Verse > Anthologies > William Stanley Braithwaite, ed. > The Book of Elizabethan Verse
William Stanley Braithwaite, ed.  The Book of Elizabethan Verse.  1907.
By John Heywood (c. 1497–c. 1580)
PACK 1 clouds, away, and welcome, day!
  With night we banish sorrow.
Sweet air, blow soft; mount, lark, aloft
  To give my Love good-morrow!
Wings from the wind to please her mind,        5
  Notes from the lark I’ll borrow:
Bird, prune thy wing, nightingale, sing;
  To give my Love good-morrow!
  To give my Love good-morrow
      Notes from them all I’ll borrow.        10
Wake from thy nest, robin red-breast,
  Sing birds in every furrow,
And from each bill let music shrill
  Give my fair Love good-morrow!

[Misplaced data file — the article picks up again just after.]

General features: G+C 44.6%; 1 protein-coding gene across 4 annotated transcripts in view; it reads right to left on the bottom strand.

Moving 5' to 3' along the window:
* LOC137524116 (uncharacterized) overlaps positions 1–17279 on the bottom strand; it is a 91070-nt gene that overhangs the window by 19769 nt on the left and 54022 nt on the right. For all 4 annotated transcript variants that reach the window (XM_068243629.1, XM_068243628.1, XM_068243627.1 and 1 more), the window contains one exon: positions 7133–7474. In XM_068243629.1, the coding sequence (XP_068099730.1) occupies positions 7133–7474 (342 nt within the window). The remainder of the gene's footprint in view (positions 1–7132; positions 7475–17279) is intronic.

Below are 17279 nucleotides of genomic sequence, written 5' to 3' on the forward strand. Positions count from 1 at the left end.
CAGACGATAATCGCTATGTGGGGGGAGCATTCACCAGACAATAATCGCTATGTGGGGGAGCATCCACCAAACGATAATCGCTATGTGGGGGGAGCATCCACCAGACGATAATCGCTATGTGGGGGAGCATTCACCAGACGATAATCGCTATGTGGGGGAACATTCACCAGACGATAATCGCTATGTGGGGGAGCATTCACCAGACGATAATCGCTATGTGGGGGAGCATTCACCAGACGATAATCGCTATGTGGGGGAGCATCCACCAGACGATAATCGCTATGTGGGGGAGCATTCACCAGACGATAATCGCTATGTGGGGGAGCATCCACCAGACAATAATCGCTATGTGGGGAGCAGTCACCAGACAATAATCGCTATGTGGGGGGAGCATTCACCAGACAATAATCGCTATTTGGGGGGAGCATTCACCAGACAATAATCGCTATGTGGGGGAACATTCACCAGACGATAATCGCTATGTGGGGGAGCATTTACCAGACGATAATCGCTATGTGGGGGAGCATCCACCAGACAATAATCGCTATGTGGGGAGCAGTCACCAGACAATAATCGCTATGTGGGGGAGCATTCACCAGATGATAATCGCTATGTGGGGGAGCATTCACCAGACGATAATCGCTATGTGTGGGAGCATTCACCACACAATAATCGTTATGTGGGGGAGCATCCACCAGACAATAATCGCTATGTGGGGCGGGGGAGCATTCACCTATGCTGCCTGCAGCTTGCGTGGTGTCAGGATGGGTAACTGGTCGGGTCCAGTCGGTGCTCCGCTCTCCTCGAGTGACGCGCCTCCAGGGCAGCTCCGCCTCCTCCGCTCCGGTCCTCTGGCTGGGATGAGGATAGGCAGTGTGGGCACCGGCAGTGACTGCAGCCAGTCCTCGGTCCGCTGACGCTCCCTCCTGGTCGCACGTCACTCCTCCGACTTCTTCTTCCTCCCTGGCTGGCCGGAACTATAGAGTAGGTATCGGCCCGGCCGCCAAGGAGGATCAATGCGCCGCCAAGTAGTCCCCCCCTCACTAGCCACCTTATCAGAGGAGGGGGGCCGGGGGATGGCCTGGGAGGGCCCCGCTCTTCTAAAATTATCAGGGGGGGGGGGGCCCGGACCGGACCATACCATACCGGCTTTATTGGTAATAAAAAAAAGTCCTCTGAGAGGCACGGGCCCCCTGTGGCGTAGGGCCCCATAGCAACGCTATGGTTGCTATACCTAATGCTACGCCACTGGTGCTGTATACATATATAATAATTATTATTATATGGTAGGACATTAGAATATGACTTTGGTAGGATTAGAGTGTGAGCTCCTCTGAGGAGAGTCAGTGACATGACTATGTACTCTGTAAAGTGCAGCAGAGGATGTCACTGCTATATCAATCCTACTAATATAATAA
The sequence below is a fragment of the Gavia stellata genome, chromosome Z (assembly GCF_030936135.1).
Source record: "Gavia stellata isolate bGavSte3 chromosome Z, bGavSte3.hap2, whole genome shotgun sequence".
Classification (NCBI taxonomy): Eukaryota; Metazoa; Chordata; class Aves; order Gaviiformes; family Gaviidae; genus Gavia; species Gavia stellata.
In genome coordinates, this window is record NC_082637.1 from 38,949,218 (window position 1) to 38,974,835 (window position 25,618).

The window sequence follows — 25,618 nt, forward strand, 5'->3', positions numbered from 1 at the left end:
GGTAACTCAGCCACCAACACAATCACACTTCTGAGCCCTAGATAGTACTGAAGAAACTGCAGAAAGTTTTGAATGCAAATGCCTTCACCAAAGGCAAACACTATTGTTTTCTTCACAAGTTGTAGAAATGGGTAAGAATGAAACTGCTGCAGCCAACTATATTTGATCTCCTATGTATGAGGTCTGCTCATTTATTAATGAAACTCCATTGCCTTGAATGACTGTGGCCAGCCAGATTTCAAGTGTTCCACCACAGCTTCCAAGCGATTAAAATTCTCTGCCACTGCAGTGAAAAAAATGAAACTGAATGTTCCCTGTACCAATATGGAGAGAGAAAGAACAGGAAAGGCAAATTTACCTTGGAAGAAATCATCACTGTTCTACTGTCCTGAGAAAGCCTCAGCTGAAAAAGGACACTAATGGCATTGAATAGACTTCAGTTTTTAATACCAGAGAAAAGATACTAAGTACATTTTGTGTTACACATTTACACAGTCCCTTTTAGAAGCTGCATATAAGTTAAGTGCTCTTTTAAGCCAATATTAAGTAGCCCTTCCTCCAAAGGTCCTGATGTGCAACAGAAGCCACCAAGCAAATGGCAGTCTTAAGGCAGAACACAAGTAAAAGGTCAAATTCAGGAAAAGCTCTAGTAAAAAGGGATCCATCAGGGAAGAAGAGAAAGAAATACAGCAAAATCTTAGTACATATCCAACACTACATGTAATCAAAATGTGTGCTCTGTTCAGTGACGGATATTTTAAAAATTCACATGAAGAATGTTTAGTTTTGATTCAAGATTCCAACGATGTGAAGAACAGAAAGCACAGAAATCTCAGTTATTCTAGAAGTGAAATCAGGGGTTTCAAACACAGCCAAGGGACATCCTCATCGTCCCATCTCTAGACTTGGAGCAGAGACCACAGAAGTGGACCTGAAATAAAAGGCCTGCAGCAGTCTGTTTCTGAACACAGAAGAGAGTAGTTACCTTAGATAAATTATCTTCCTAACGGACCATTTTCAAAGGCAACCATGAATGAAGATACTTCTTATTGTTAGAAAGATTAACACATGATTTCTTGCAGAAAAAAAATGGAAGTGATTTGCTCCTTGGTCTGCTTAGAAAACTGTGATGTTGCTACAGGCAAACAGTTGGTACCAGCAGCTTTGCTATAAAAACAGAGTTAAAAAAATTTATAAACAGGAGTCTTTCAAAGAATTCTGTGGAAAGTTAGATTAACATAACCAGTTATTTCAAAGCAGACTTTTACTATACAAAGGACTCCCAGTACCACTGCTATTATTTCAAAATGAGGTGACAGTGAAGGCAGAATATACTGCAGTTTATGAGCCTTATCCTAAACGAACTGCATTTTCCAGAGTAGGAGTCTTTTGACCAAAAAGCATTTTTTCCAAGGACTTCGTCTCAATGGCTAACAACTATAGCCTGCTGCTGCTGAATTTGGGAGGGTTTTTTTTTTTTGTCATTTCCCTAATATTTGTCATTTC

Blackbird and thrush in every bush,        15
  Stare, 2 linnet, and cocksparrow,
You pretty elves, amongst yourselves
  Sing my fair Love good-morrow;
      To give my Love good-morrow,
      Sing, birds, in every furrow.        20
Note 1. Sung by Valerino in act iv. sc. 6 of the Rape of Lucrece, presented about 1605. The play was first printed in 1608, and reprinted in Dialogues and Dramas, 1637.
  “Thomas Heywood was by far the most voluminous of the dramatists of his age, and belonged to the class that wrote for bread and dealt with Henslowe. Besides his dramas, Heywood wrote many pageants and considerable prose of the pamphlet class. The loss of his Lives of All the Poets, if indeed it was ever published, is much to be deplored. Charles Lamb, in delight at Heywood’s exquisite sense of pathos and delicate insight into the human heart, dubbed him ‘a prose Shakespeare.’ But even Heywood is not all prose, as this musical song is sufficient to attest.” (Schelling: A Book of Elizabethan Lyrics.). [back]
Note 2. Stare: starling. [back]

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